It wouldn’t be wrong to say that Mike Napoli called Masahiro Tanaka an idiot on the baseball field. It would, of course, be misleading — Napoli didn’t say that to Tanaka’s face, and Napoli wasn’t asserting that Tanaka is some kind of moron. Napoli was simply gleeful, returning to the dugout Saturday night after breaking a tie with a ninth-inning dinger. Down two strikes, Napoli was pleased to see Tanaka throw him an elevated fastball, and Napoli knocked it out of the yard to right-center. Though the ESPN Home Run Tracker says the ball would’ve left just one of 30 stadiums under standard conditions, that one, presumably, is New York, and within a few minutes the Yankees lost. Dingers have been Tanaka’s one human side.
If you listen to Napoli, Tanaka was a fool for throwing a fastball. Obviously, according to results-based analysis, Tanaka was a fool for throwing a fastball, since that pitch ultimately was the difference in the game. There’s no question that Tanaka made a mistake in that he missed his spot and left the pitch up. But let’s think a bit about the sequencing. Did Tanaka make a mistake in going with the heat in a 1-and-2 count? Was Tanaka being an idiot, or did he get burned by a fine idea?
To set the scene real quick: it was 1-1 in the ninth, and the Red Sox had two down with none on. Against Napoli, Tanaka missed inside with a first-pitch fastball. Then he got a whiff at a high slider, and a whiff at a low splitter to take the count to 1-and-2. Lest you think what followed was Brian McCann‘s idea, McCann called for both a splitter and a slider. Tanaka wasn’t feeling them.
McCann’s first two thoughts were breaking balls. Tanaka had something else in mind.
“I just wanted to go hard outside,” Tanaka said. “I wanted to show the batter a fastball there, even if it was not in the strike zone. … The stadium we have is a rather smaller stadium, so that can happen.”
In a two-strike count, batters are going to be swinging. They know they need to protect, and Napoli is a disciplined sort. Tanaka knew that when he made his choice. Now let’s go back. In the top of the second inning, Tanaka got ahead of Napoli 1-and-2. He missed high with a fastball, then he missed barely away with a fastball, then Napoli took a close slider for ball four. In the fourth inning, the count again grew to 1-and-2.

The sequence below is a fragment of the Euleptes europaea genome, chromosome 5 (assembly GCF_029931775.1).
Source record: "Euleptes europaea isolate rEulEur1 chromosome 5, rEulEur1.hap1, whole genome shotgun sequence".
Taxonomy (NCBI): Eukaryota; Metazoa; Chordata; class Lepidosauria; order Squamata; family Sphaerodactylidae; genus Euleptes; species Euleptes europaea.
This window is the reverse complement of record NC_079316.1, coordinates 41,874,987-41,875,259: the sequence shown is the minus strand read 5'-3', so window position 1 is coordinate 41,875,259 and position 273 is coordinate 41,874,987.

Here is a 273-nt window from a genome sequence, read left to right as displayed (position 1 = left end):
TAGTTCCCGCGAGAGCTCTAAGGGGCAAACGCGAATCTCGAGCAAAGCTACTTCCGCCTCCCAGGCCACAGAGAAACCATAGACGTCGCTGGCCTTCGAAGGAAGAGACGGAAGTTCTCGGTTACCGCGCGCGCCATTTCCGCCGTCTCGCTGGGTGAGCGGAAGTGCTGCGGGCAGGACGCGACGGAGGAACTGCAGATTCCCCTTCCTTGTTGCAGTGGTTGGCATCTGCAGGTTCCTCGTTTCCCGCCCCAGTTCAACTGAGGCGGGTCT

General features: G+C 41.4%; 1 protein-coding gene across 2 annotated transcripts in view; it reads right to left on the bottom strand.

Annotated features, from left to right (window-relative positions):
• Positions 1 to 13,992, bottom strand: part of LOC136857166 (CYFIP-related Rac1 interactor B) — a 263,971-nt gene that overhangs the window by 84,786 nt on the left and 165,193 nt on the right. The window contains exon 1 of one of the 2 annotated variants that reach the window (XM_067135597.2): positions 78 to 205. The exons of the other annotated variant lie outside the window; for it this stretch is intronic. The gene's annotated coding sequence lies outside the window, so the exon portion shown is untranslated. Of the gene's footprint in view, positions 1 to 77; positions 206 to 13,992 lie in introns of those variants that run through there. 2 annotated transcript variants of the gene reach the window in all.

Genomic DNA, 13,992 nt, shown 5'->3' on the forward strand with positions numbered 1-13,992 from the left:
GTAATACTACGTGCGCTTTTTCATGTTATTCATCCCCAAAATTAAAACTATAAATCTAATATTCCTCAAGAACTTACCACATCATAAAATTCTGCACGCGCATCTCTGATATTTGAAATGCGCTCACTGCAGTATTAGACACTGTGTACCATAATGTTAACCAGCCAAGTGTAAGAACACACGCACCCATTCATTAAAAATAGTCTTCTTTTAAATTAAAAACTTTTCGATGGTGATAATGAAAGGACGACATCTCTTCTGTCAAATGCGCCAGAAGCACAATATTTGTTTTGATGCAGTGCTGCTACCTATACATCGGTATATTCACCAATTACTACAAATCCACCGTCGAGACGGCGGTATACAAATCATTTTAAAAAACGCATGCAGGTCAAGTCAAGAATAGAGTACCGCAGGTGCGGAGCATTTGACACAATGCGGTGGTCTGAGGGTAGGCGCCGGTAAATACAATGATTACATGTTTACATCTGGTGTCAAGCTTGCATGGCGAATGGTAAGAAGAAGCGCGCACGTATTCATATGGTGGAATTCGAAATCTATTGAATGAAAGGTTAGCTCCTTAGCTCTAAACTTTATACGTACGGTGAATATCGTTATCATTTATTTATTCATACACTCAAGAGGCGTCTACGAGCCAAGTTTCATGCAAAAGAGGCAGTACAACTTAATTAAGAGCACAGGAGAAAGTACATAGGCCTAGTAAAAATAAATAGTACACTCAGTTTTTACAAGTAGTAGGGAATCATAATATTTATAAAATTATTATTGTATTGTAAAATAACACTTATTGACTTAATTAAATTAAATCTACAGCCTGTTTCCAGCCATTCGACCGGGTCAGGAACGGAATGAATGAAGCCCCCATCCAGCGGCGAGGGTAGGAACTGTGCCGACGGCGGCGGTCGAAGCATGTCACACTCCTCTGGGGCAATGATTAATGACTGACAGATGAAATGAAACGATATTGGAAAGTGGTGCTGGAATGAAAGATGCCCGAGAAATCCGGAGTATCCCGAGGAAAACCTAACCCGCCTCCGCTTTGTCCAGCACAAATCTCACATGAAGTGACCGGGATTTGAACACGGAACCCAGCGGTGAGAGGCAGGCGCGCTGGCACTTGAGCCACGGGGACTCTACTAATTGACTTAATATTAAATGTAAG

In the sixth inning, Tanaka immediately got ahead of Napoli 0-and-2:
So, two times in a row, Tanaka put Napoli away with two-strike splitters, in the usual spot. In the ninth, Tanaka got a whiff with a one-strike splitter, in the usual spot. That set up another breaking-ball count, one in which Tanaka didn’t throw a breaking ball.
Let’s go back even further. Once before, Tanaka and Napoli have faced off. In a game in April, the two had three matchups. In the first plate appearance, Tanaka whiffed Napoli with a two-strike splitter. In the second plate appearance, Tanaka never got to two strikes. In the third, he threw five two-strike pitches. A splitter was fouled, a fastball was fouled, a slider was fouled, and a slider was taken for a ball. Then Napoli hit a fastball for a double. In the ninth inning on Saturday, there was every reason for Napoli to expect another splitter, down. He said as much after the game.